Monday, December 2, 2013

1, 2, 3 Smile!

According to the old legend the Romans had a code of conduct obliging the one who takes an oath to put his hand in the Bocca della Verità (Mouth of Truth) at the church of Saint Mary in Cosmedin. If they were not telling the truth the mouth would close and bite off the liars hand.

Firstness: The entity - http://en.wikipedia
The Bocca della Verità is at least 2200 years old and weighs about 1200 kilos. It is a Pavonazzetto marble disk depicting a head, where the eyes, nostrils and mouth are carved all the way through the 19 cm thick stone. According to studies, it probably represents the god Océanus. He is the source of all rivers, the entire sea, all springs and all deep wells according to Homer (Iliad 21. 194 ff). This is why most scholars presume it to be the original drain cover of the ancient temple of Jupiter or the temple of Hercules. The temple was built using a similar circular domed rotunda or vault roof construction as the Pantheon with an oculus, round open space, in the middle. That would also explain the 2 holes on the side of the stone, which could have been used for the horizontal fixing on a vaulted roof.After the demolition of the temple the Bocca della Verità was placed in the narthex or portico of the Santa Maria in Cosmedin church around 1650 where it stayed ever since and became known as a place to take the test of truth.
Secondness: The Relation -
To put this in perspective, the temple of Hercules is directly across the street from the Cosmedin church. In 1953, the general public was introduced to the Bocca della Verità in the Audrey Hepburn film, Roman Holiday. I won’t go into the significance and details of this scene. If you haven’t seen the movie yet, then you really should! It is a classic. It’s Audrey Hepburn. It is filmed in Rome.
Over Thanksgiving I break I traveled to Roma to visit my sister who is completing her study abroad semester. We did a lot of sight seeing and ate a lot of pizza and gelato. It was a fantastic week. Of course there are long lines to see the world famous ruins and art in Rome. We decided to go see the Mouth of Truth on a whim and didn’t think there would be a line. On the contrary there was a line extending out of the church. We waited and waited and when we got close enough we realized everyone was talking about Roman Holiday and imitating the scene in front of the Mouth.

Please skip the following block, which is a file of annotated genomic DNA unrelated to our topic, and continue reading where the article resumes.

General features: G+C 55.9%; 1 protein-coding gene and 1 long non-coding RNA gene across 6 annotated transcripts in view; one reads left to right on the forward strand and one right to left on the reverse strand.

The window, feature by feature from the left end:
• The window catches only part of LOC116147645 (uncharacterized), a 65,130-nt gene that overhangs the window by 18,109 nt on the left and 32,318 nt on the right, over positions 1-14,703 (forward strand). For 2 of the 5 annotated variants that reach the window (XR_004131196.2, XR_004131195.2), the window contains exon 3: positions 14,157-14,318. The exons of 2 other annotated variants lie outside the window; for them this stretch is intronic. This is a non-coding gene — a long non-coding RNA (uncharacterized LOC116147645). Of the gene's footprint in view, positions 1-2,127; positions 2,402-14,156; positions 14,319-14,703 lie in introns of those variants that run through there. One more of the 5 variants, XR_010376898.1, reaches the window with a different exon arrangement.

Since the line was pretty long, I had a lot of time to think about Charles Sanders Peirce. I was thinking about the profound effect a popular film had on this artifact. All of these people were excited to imitate this scene and reproduce an iconic moment. Maybe it was the intense sugar high from all of the gelato but I started thinking in Peircean triads.
First we have the entity; the Mouth of Truth. Second, we it’s relation to the film. Third, we have fanatical representation of an image. Now the artifact embodies new meaning in relation to the film. According to Peirce “Now Thirdness is nothing but the character of an object which embodies Betweenness of Mediation in its simplest and most rudimentary form; and I use it as the name of that element of the phenomenon which is predominant wherever Mediation is predominant and which reaches its fullness in Representation” (Peirce 244).
The Thirdness depicted below is not the image itself, but the element of image that represents the Mediation of the Roman Holiday phenomenon. Moreover, there are certainly hundreds of these images taken everyday representing this same Thirdness. It is interesting to see how meaning of an entity can change given each new relation to new entities or new meanings. Peirce certainly discusses this phenomenon but I hadn't thought too much about it in archaeological tourism.
Thirdness: Representation


Peirce, Charles S., and James Hoopes. Peirce on Signs: Writings on Semiotic. Chapel Hill: University of North Carolina, 1991. Print.

Post by Becky Fisher